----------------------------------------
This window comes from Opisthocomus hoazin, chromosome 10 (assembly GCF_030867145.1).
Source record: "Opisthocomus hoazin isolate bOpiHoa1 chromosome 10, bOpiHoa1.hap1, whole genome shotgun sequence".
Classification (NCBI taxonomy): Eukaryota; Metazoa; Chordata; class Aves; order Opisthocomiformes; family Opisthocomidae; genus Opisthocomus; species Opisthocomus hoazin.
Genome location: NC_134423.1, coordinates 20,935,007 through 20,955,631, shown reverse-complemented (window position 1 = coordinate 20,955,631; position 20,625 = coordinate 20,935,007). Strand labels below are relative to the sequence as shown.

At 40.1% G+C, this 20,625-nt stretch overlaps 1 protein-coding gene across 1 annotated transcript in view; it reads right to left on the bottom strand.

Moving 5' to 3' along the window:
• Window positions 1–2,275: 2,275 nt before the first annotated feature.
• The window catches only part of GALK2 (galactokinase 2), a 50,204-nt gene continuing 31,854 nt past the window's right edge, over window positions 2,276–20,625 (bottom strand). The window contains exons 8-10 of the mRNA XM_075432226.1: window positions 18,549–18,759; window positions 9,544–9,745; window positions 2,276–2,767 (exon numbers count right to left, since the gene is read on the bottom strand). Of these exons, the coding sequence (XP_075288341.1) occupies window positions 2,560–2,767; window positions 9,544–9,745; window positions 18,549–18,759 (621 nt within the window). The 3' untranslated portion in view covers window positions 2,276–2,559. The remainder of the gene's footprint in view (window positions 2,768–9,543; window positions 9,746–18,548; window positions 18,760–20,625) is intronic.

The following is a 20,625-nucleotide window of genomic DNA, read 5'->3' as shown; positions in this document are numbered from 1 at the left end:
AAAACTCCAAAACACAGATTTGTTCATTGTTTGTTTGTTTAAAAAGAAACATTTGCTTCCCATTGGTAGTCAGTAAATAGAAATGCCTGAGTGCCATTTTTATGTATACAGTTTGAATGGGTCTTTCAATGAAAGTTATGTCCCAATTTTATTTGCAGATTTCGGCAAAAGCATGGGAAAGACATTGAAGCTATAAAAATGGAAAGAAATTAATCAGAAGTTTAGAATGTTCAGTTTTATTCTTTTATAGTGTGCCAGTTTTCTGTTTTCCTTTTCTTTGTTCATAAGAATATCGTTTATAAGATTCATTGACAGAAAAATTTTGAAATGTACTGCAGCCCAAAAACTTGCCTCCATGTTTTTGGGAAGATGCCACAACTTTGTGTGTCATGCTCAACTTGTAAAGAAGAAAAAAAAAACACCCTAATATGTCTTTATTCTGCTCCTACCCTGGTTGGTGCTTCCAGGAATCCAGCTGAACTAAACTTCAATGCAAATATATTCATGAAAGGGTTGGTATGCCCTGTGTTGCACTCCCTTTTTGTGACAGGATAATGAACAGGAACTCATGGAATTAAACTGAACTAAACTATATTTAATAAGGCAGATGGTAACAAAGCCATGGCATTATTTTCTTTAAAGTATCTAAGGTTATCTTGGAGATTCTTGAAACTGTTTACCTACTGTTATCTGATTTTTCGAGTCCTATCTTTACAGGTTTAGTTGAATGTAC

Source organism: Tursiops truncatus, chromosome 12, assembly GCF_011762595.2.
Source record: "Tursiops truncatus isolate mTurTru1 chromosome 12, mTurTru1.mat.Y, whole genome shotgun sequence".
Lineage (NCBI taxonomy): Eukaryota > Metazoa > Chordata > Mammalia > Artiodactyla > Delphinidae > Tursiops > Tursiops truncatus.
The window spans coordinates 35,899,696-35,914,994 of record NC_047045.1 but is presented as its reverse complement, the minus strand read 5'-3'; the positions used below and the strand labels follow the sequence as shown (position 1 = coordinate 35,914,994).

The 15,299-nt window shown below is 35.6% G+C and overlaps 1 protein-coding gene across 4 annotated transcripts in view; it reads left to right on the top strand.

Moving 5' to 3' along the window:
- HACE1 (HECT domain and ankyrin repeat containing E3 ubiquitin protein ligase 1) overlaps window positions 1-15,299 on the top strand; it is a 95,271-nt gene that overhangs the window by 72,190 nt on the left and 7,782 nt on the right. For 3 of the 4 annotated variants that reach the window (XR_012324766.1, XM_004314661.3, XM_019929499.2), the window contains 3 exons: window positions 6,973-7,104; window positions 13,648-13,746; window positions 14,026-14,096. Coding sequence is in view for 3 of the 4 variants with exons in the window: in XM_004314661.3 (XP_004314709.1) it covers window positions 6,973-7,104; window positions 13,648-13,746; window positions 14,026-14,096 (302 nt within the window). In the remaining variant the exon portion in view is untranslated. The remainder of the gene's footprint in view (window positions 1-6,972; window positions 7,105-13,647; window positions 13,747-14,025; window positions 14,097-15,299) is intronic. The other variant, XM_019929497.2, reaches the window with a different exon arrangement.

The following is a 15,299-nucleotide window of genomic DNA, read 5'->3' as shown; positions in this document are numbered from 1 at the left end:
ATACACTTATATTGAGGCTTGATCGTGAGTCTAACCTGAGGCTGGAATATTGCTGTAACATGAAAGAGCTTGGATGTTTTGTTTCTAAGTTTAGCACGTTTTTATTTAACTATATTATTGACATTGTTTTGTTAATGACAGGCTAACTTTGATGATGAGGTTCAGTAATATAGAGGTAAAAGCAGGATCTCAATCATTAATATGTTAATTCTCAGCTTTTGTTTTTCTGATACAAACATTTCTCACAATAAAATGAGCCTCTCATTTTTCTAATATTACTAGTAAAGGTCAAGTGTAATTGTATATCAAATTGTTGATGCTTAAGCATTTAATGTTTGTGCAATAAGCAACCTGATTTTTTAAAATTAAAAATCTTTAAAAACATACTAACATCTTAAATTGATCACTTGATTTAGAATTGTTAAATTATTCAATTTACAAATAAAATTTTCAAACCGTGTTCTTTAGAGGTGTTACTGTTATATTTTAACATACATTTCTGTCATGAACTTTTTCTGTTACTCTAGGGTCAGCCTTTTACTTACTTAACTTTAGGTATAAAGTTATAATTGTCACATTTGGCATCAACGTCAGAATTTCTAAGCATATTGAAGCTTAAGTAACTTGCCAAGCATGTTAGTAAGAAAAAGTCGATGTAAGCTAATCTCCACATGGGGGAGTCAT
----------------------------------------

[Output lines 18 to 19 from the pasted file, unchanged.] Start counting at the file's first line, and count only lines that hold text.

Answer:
The following is a 15,299-nucleotide window of genomic DNA, read 5'->3' as shown; positions in this document are numbered from 1 at the left end:
ATACACTTATATTGAGGCTTGATCGTGAGTCTAACCTGAGGCTGGAATATTGCTGTAACATGAAAGAGCTTGGATGTTTTGTTTCTAAGTTTAGCACGTTTTTATTTAACTATATTATTGACATTGTTTTGTTAATGACAGGCTAACTTTGATGATGAGGTTCAGTAATATAGAGGTAAAAGCAGGATCTCAATCATTAATATGTTAATTCTCAGCTTTTGTTTTTCTGATACAAACATTTCTCACAATAAAATGAGCCTCTCATTTTTCTAATATTACTAGTAAAGGTCAAGTGTAATTGTATATCAAATTGTTGATGCTTAAGCATTTAATGTTTGTGCAATAAGCAACCTGATTTTTTAAAATTAAAAATCTTTAAAAACATACTAACATCTTAAATTGATCACTTGATTTAGAATTGTTAAATTATTCAATTTACAAATAAAATTTTCAAACCGTGTTCTTTAGAGGTGTTACTGTTATATTTTAACATACATTTCTGTCATGAACTTTTTCTGTTACTCTAGGGTCAGCCTTTTACTTACTTAACTTTAGGTATAAAGTTATAATTGTCACATTTGGCATCAACGTCAGAATTTCTAAGCATATTGAAGCTTAAGTAACTTGCCAAGCATGTTAGTAAGAAAAAGTCGATGTAAGCTAATCTCCACATGGGGGAGTCAT